Moustakas working on better approach when facing two strikes

Here in the early stages of spring, Royals hitting coach Pedro Grifol has targeted one critical area for improvement with third baseman Mike Moustakas: Batting with two strikes.

Moustakas spent the offseason playing on Grifol’s team in the Venezuelan winter league. Moustakas appears dead-set on atoning for his disappointing 2013 campaign. His work ethic has been obvious here at camp, too. Long after most of his teammates had departed on Wednesday, Moustakas joined outfielder Jarrod Dyson for an extra session of hitting inside a batting cage.

Grifol stood watch as the duo alternated turns facing a pitching machine. All hitters struggle with two strikes. But Moustakas’ difficultly was profound. He batted just .183 with a .504 on-base-plus-slugging percentage.

“When you get to two strikes, your swing has to be a bit looser,” manager Ned Yost said. “You have to cut down on your swing a little bit to put the ball in play. Not try to do as much. And when you try to not do as much, most of the time you will do as much.”

The team hopes an increased amount of confidence could help boost Moustakas’ on-base percentage, which has languished at .296 during his three years in the majors. Moustakas has never walked 40 times in a big-league season.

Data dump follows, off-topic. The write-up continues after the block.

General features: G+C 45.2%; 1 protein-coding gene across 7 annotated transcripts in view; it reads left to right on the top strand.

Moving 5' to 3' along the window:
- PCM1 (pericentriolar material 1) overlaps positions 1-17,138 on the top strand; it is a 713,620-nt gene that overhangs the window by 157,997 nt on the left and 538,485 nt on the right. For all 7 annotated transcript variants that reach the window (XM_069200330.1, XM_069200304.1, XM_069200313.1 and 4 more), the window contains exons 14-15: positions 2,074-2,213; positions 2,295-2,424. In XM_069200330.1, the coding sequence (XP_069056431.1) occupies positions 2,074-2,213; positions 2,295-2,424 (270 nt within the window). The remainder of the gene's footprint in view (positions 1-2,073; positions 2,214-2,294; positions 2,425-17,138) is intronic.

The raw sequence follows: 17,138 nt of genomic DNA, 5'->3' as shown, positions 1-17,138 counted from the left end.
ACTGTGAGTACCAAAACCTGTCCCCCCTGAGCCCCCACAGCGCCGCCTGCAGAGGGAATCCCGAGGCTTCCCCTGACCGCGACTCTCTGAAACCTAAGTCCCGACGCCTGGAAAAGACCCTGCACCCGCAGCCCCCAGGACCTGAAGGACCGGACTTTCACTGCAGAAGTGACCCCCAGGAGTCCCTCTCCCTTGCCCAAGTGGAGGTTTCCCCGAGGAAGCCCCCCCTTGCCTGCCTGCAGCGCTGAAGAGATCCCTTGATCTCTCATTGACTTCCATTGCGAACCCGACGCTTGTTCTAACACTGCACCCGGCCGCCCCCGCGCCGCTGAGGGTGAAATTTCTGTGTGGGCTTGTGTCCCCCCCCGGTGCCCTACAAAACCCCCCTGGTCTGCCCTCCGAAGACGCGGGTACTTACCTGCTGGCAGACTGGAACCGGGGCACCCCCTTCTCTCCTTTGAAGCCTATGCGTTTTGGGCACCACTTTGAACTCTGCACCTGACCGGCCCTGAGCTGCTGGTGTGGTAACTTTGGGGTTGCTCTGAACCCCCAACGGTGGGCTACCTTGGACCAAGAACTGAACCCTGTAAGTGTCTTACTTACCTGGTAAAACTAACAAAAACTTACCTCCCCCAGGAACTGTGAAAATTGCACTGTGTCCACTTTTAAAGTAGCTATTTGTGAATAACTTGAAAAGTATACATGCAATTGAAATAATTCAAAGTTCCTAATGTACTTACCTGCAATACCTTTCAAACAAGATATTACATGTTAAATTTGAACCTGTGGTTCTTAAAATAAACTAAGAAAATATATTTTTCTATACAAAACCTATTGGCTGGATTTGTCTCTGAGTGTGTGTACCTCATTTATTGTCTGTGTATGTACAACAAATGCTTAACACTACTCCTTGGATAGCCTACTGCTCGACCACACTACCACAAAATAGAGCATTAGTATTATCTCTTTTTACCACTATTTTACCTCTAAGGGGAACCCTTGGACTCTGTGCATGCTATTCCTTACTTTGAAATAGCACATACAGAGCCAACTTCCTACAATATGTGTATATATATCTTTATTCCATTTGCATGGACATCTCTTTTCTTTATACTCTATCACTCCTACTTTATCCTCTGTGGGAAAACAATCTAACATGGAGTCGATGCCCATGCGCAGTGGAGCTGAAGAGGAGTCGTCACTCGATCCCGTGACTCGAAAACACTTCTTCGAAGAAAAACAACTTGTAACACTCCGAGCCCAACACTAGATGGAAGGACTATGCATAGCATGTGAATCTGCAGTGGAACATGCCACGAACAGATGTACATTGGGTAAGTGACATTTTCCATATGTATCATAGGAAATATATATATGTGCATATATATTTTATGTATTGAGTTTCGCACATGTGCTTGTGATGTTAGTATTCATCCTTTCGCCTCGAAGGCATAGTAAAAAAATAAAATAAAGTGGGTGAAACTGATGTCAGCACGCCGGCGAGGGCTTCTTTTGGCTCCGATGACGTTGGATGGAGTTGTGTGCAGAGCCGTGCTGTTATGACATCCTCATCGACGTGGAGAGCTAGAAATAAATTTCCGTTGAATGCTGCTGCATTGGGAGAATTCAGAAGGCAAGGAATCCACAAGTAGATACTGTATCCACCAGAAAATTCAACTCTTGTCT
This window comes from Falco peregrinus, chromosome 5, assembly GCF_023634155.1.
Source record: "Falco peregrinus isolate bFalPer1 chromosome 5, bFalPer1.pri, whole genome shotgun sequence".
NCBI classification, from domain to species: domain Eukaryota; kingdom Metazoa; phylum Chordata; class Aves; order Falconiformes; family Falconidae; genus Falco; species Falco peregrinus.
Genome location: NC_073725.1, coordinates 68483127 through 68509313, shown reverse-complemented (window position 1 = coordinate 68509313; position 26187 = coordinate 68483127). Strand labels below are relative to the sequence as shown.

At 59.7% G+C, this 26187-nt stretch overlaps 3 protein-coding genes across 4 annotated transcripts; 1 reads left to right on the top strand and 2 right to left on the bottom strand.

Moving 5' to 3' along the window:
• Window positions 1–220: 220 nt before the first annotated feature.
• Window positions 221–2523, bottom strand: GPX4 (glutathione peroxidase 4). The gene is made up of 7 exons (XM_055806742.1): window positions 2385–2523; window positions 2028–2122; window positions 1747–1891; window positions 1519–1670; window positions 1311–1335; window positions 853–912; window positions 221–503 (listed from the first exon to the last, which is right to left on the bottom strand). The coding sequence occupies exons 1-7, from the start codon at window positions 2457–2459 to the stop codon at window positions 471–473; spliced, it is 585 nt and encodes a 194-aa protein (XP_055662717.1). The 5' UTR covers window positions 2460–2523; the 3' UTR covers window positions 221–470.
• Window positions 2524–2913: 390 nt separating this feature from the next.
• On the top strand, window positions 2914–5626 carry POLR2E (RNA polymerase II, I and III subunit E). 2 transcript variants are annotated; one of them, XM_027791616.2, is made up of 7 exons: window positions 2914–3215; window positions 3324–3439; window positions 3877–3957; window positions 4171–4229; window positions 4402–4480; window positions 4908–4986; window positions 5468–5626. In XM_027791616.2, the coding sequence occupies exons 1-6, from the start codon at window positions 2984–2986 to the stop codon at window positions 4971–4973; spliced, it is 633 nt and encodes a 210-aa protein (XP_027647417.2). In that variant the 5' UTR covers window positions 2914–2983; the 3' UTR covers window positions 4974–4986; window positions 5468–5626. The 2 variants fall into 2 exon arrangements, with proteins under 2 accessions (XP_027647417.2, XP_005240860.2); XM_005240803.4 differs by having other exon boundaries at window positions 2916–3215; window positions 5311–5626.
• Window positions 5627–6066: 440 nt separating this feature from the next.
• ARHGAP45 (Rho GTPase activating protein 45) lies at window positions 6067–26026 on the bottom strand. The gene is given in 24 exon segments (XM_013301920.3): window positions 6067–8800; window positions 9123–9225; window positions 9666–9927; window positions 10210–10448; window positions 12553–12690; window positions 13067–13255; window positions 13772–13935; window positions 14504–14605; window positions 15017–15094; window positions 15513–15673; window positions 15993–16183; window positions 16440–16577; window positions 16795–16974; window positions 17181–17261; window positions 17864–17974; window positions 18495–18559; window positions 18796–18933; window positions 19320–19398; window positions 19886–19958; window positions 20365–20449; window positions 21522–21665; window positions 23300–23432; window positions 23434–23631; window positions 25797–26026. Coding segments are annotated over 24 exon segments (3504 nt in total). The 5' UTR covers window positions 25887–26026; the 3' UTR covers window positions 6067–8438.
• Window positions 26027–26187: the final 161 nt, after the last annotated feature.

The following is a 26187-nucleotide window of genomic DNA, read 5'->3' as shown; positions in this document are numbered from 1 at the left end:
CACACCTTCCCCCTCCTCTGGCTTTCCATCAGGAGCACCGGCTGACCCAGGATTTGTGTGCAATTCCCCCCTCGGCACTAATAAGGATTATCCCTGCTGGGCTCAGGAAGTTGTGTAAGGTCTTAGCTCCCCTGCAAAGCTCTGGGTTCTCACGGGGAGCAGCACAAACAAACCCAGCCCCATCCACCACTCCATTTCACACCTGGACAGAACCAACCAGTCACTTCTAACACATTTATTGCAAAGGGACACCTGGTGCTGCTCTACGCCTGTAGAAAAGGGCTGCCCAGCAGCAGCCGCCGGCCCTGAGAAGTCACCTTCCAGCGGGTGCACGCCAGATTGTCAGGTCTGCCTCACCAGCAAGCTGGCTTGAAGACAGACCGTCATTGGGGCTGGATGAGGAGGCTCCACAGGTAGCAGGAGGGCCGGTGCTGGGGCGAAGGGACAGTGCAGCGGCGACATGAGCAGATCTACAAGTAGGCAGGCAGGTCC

“Walks come with experience,” Yost said. “Prince Fielder and a lot of really good hitters didn’t walk much early in their careers. You learn that the more you walk, the better you’re going to be. Because all of a sudden, you’re not making outs on pitchers’ pitches. It helps everybody’s production when you start to get the feel for that.”

All in but one

Only one player was missing from Wednesday’s full-squad report date: Outfielder Jimmy Paredes, who was claimed off waivers on Monday. Both shortstop Alcides Escobar and outfielder Melky Mesa arrived on Wednesday.

Watching some BP

On the eve of the team’s first official workout, Yost settled onto bench on one of the complex’s backfields. He had just watched his hitters strafe liners during an afternoon batting practice.

“I guess you could say it’s a little exciting to sit back and watch these guys swing the bat the way that they do,” Yost said. “Because you can foresee the way that it’s going to transition into the game.”

When Dyson, the 5-foot-9 outfielder with three career homers, drove one over the fence, a series of catcalls cascaded from the trio of Billy Butler, Eric Hosmer and Moustakas.

“Billy, that’s what you’re supposed to do on the regular!” Dyson said.